Beach Read (2020)

Published on 20 September 2023 at 20:21

I love a good rom com. Sometimes before bed, I just need to unwind with a juvenile, watered down story between two superficial characters, which is never predictable or unrealistic. And yes, I know I sound like such a cynic, because in some parts I am. Out of any genre, I find I'm the pickiest with anything that has romance as a central point. Personally, I find it very hard to execute a romantic story that is palpable to readers or watchers. I want the characters to end up together because I know they need to be together; not because the story's sense of direction has influenced me into believing it's the only way things make sense. There are few books specifically that I find an exception to this rule, with couples that I fall in love with as an entity, while they fall in love with each other: and Beach Read  is one of those exceptions. 

I feel like the reason this book was different for me was because while it was obviously a love story, the focus didn't necessarily feel like it was on their relationship, but rather their growth and gradual draw towards each other as they went on intersecting healing journeys. January and Gus were both nuanced, well-conceptualized characters, which both had their flaws that managed not to takeaway readability. Gus had the broody and somewhat arrogant appeal that many authors cheapen with poorly written banter and shallow growth. Likewise, January was bright and optimistic, while not being cheapened with a ditzy, unrealistic demeanor, as the story unfolds with brief glimpses in the past from her perspective that illuminate her psyche and way of living.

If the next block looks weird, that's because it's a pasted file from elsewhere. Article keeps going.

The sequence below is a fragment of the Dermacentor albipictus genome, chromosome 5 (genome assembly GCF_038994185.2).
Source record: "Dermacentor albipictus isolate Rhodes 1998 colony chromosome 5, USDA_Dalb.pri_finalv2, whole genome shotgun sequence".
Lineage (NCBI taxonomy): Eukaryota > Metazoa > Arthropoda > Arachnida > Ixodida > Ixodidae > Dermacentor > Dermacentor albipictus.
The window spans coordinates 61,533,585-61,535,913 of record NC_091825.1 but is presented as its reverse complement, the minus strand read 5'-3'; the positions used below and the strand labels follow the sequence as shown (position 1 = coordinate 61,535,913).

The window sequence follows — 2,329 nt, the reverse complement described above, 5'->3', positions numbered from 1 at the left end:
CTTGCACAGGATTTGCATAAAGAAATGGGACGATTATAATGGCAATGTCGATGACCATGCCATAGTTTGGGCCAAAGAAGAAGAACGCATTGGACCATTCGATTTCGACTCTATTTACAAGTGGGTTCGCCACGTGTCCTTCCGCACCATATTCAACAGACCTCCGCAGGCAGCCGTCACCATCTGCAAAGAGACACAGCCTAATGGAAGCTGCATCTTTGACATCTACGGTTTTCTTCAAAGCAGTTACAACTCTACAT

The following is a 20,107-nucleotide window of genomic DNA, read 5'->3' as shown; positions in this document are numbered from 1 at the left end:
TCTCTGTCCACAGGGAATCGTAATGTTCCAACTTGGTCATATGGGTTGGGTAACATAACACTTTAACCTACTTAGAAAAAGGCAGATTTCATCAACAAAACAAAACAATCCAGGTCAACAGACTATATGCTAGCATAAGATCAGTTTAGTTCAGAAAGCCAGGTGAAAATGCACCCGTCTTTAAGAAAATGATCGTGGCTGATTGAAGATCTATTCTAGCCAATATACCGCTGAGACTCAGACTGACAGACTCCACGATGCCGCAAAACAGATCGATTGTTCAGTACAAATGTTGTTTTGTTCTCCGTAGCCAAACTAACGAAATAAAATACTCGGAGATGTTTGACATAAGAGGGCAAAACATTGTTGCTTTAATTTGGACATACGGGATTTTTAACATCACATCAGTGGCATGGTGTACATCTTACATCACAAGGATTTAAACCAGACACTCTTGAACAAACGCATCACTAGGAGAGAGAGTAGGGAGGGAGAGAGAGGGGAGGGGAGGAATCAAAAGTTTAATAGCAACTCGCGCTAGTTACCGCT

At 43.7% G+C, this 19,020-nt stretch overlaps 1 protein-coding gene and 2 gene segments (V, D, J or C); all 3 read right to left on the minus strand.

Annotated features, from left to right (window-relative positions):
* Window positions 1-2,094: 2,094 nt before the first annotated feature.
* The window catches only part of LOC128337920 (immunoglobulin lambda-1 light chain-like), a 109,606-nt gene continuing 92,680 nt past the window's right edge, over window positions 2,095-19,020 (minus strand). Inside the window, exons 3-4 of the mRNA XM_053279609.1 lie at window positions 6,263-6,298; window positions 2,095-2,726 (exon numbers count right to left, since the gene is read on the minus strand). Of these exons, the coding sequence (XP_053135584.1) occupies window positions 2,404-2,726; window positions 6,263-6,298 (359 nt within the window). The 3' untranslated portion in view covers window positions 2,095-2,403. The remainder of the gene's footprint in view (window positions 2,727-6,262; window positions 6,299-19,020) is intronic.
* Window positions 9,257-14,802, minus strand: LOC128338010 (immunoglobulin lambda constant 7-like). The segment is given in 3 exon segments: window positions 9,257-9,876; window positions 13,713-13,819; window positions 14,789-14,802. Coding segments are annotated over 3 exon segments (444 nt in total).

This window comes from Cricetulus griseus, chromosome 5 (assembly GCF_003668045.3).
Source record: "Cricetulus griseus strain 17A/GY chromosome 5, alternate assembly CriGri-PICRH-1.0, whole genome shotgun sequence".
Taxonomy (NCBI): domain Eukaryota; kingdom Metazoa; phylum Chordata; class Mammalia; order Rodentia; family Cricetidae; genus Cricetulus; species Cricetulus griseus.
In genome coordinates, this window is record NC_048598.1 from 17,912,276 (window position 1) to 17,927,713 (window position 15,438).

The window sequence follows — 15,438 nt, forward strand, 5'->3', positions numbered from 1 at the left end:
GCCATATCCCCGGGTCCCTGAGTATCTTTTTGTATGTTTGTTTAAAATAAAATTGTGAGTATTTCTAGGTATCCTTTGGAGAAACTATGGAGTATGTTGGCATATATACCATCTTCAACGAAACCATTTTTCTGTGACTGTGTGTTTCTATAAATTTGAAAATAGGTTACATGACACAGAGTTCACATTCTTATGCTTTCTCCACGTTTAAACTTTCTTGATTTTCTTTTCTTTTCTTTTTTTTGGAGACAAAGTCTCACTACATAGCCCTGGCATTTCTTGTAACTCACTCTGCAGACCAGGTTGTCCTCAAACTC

I find that the dialogue might be one of my favorite aspects of the story, but that's no surprise. Emily Henry has proven herself a beautiful writer, as her personality shone through enduringly, but in likeness to the lighthearted nature of our main character living in an idyllic world amidst her troubles. And yes, while the concept itself seems Wattpad-y in nature (two writers with writer's block in an enemies-to-lovers dynamic attempt to write in each other's conflicting genres to open their perspectives), I feel much of the charm lies in the quirky trope written beyond a topical YA 40,000 fanfiction. 

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